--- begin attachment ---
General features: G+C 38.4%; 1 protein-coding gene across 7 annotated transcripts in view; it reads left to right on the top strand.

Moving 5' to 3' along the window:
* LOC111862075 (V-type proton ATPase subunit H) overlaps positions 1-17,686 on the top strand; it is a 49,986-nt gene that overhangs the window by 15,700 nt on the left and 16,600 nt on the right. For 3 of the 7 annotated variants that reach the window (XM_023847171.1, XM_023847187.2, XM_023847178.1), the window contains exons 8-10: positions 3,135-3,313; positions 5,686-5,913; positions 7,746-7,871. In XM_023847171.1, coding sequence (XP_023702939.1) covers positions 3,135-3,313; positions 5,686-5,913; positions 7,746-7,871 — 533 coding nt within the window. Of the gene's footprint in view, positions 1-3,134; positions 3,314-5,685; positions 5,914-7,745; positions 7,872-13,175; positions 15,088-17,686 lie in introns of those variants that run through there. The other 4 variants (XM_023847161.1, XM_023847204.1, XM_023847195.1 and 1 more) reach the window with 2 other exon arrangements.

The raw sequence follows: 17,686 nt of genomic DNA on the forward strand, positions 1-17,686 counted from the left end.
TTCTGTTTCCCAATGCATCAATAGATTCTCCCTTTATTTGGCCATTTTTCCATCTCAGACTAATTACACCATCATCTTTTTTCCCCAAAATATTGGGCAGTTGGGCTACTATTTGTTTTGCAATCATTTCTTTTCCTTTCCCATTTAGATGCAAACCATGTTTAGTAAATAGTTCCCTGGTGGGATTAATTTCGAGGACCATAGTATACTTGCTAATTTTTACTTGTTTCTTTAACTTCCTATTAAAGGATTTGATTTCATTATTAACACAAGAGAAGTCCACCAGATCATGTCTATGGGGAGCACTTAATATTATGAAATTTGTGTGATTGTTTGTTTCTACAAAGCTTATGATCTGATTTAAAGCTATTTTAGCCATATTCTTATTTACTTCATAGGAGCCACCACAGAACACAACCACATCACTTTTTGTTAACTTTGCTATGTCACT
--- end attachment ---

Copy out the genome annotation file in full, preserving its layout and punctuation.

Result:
General features: G+C 38.4%; 1 protein-coding gene across 7 annotated transcripts in view; it reads left to right on the top strand.

Moving 5' to 3' along the window:
* LOC111862075 (V-type proton ATPase subunit H) overlaps positions 1-17,686 on the top strand; it is a 49,986-nt gene that overhangs the window by 15,700 nt on the left and 16,600 nt on the right. For 3 of the 7 annotated variants that reach the window (XM_023847171.1, XM_023847187.2, XM_023847178.1), the window contains exons 8-10: positions 3,135-3,313; positions 5,686-5,913; positions 7,746-7,871. In XM_023847171.1, coding sequence (XP_023702939.1) covers positions 3,135-3,313; positions 5,686-5,913; positions 7,746-7,871 — 533 coding nt within the window. Of the gene's footprint in view, positions 1-3,134; positions 3,314-5,685; positions 5,914-7,745; positions 7,872-13,175; positions 15,088-17,686 lie in introns of those variants that run through there. The other 4 variants (XM_023847161.1, XM_023847204.1, XM_023847195.1 and 1 more) reach the window with 2 other exon arrangements.

The raw sequence follows: 17,686 nt of genomic DNA on the forward strand, positions 1-17,686 counted from the left end.
TTCTGTTTCCCAATGCATCAATAGATTCTCCCTTTATTTGGCCATTTTTCCATCTCAGACTAATTACACCATCATCTTTTTTCCCCAAAATATTGGGCAGTTGGGCTACTATTTGTTTTGCAATCATTTCTTTTCCTTTCCCATTTAGATGCAAACCATGTTTAGTAAATAGTTCCCTGGTGGGATTAATTTCGAGGACCATAGTATACTTGCTAATTTTTACTTGTTTCTTTAACTTCCTATTAAAGGATTTGATTTCATTATTAACACAAGAGAAGTCCACCAGATCATGTCTATGGGGAGCACTTAATATTATGAAATTTGTGTGATTGTTTGTTTCTACAAAGCTTATGATCTGATTTAAAGCTATTTTAGCCATATTCTTATTTACTTCATAGGAGCCACCACAGAACACAACCACATCACTTTTTGTTAACTTTGCTATGTCACT